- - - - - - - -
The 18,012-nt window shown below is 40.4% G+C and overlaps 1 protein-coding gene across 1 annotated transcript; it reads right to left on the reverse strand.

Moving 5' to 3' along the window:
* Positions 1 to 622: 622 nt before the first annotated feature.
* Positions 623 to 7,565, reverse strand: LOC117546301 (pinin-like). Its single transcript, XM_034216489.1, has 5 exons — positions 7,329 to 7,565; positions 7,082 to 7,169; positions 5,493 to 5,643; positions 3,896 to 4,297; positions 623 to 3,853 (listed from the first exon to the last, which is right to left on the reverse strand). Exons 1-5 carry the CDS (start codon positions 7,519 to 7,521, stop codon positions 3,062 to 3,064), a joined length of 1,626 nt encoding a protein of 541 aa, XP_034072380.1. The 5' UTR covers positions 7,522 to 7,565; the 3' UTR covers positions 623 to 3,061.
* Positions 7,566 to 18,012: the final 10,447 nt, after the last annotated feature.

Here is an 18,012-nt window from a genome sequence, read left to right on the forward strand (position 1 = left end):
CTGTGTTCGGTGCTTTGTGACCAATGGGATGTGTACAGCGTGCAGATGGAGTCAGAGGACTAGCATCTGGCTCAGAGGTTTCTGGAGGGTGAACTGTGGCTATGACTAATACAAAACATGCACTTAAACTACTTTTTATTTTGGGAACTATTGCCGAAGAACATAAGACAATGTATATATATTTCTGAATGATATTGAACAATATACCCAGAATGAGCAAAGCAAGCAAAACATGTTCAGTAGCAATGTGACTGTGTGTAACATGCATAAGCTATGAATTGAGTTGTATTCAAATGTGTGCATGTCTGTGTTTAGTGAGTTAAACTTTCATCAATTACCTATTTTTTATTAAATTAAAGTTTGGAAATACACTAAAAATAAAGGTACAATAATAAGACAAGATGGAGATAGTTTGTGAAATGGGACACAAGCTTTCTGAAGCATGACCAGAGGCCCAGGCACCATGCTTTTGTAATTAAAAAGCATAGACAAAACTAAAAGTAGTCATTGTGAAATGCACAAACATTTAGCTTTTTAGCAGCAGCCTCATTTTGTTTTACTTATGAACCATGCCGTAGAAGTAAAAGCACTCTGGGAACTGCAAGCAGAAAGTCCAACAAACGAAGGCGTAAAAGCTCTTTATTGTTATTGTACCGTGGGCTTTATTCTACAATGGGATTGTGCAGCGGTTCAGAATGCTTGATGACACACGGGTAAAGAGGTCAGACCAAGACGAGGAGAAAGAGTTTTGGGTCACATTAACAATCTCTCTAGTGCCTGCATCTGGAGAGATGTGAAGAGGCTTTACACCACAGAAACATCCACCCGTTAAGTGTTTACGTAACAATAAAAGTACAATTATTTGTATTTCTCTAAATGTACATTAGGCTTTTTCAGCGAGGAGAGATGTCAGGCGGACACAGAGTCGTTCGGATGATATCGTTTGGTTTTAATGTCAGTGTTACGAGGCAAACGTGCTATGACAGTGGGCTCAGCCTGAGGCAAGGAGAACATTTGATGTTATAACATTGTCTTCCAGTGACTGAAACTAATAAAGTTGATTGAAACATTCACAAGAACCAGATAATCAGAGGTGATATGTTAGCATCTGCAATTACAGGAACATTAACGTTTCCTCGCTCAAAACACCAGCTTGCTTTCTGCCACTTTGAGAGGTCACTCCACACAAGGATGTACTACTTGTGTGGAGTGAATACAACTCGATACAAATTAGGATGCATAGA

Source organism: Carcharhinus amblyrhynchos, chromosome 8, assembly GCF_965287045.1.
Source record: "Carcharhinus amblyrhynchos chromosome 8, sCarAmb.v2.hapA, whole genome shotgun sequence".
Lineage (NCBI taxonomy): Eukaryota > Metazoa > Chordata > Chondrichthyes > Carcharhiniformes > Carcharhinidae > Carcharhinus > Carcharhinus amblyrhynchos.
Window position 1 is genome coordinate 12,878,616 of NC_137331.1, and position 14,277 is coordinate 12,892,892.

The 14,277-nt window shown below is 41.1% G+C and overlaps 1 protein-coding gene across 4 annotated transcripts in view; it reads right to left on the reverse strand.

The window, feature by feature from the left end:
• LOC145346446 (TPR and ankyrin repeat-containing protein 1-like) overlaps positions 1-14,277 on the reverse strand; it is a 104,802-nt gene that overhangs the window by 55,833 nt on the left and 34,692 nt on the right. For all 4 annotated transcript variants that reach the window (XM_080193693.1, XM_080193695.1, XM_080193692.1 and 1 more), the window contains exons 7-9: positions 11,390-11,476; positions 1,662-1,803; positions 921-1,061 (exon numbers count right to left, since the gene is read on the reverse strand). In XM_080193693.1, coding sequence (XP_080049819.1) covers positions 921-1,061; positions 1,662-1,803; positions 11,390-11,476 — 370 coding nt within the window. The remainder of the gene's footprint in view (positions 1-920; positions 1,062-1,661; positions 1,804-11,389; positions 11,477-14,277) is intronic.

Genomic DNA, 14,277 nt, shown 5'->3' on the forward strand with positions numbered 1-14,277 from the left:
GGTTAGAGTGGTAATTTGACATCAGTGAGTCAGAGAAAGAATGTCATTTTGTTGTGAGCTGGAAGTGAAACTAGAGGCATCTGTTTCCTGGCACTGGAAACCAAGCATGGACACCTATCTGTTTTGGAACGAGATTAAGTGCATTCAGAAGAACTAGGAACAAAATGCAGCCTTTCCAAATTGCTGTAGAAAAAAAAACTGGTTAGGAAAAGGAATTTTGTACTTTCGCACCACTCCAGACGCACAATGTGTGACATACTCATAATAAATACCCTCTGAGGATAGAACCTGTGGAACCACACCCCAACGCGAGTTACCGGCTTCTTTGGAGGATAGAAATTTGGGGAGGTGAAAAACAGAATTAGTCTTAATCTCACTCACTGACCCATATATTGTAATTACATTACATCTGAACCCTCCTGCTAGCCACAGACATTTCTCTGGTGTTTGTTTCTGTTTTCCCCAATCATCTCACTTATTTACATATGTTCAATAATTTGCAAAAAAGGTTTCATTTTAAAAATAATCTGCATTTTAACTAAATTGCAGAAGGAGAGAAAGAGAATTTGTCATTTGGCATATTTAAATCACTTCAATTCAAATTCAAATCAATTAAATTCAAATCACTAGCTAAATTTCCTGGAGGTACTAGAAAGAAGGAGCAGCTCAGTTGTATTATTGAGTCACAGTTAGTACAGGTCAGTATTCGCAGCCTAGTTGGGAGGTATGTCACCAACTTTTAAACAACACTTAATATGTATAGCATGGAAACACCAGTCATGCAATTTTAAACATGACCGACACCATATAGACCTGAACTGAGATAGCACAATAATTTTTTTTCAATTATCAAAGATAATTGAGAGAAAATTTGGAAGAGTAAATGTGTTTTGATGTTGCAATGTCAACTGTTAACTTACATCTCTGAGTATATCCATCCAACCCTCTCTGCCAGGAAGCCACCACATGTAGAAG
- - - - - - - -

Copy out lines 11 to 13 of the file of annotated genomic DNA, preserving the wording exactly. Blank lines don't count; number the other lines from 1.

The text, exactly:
Window position 1 is genome coordinate 12,878,616 of NC_137331.1, and position 14,277 is coordinate 12,892,892.

The 14,277-nt window shown below is 41.1% G+C and overlaps 1 protein-coding gene across 4 annotated transcripts in view; it reads right to left on the reverse strand.

The window, feature by feature from the left end: